I was introduced to this classic cocktail by the late legendary editor of Forbes: Jim Michaels. Named after a WW I artillery piece, it is indeed deadly. I have been guzzling them this past week out of some Subconscious alcoholic homage to the Tour de France. Recipe: Gin, lemon juice, simple syrup, prosecco over ice with a twist. I have a suspicion this could easily become the summer of retro cocktails. Is that wrong?
6 thoughts on “French 75”
My one big “problem” with the otherwise highly-gulpable French 75 is the Prosecco. Or rather that you have to pop open a full bottle of the bubbly to make a few cocktails and then the rest goes flat. Or am i doing it wrong?
Excellent point Aaron and one I haven’t quite solved. Prosecco is in some recipes for the drink, I suspect because it’s generally cheap and who wants to waste a fine bottle of the French stuff on a mixed drink? The French 75 is the subject of some controversy, with some cocktail experts maintaining it is cognac, not gin that is at the heart of the drink, and others advocating champagne over cheap Asti Spumanti b.s.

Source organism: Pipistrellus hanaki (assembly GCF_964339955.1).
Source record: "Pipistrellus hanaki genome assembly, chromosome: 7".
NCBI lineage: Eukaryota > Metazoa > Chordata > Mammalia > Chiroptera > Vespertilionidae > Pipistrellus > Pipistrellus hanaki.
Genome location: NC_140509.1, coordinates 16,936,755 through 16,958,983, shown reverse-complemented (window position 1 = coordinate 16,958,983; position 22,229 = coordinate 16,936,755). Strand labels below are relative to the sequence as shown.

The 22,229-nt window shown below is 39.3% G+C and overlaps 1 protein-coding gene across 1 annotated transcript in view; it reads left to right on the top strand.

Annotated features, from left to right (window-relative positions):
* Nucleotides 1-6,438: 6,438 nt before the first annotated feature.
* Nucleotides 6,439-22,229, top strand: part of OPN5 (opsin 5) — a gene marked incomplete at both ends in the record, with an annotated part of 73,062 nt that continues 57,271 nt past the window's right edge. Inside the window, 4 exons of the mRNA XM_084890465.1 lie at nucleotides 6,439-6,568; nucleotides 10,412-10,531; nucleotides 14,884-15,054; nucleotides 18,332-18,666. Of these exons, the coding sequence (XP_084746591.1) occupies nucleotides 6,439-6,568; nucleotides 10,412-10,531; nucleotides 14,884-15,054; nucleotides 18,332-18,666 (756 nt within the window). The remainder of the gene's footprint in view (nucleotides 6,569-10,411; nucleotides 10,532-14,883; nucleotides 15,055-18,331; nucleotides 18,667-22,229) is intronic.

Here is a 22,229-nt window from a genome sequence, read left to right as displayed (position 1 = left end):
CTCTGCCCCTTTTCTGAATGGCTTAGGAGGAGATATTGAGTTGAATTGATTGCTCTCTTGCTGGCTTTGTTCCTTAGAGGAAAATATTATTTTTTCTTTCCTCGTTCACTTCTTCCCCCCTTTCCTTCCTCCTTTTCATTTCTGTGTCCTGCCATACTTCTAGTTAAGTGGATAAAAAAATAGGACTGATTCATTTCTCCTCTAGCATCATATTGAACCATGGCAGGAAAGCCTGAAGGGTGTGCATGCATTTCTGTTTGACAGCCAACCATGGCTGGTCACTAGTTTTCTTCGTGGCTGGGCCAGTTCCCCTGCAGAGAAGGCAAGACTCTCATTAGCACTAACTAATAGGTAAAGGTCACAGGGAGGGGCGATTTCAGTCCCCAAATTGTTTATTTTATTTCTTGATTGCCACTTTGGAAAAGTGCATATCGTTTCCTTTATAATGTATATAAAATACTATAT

I do think the reason the drink is treated with respect is because unlike most cocktails which use a neutral mixer like soda, ginger ale or tonic, the French 75 gets its fizziness from champagne/prosecco which makes it both sneaky and deadly.
As you know, one can’t simply re-cork a bottle of champagne. I wedge a cheap wine stopper thing in the neck and try to kill the bottle off within 24 hours. Usually the remainder holds onto its bubbles a day later, but going flat is a definite inducement to drink multiples or find others to share.
Now off I go to Amazon in search of a champagne re-sealer device.
The French 75 holds a special place in the Kobran Family Folklore… it has been the ruin of many a guest to the Vineyard over the years…none more so than my sister Kathy who was sunk by 2 and asleep in bed before 6:30 one year…
Our recipe was
Sugar Cube with a drop of Bitters
Shot of Tanqueray
The first time I had one was at the old Ritz Carlton in Boston (maybe while I was still at brooks) and the story I was told is that the Yankee Division after winning a major battle due to artillery support from the French 75MM guns celebrated with the only liquor they could get their hands on Cognac and Champagne which the ended up mixing.
Later at reunions of former officers from the Yankee Division at the Ritz Carlton they would always order a French 75 to remember that day and drink a toast to friends lost.
The menu in the bar had a whole page telling the story
Fascinating, I thought it had its origins in World War I, but had no idea it started with the famed Yankee Division reunions.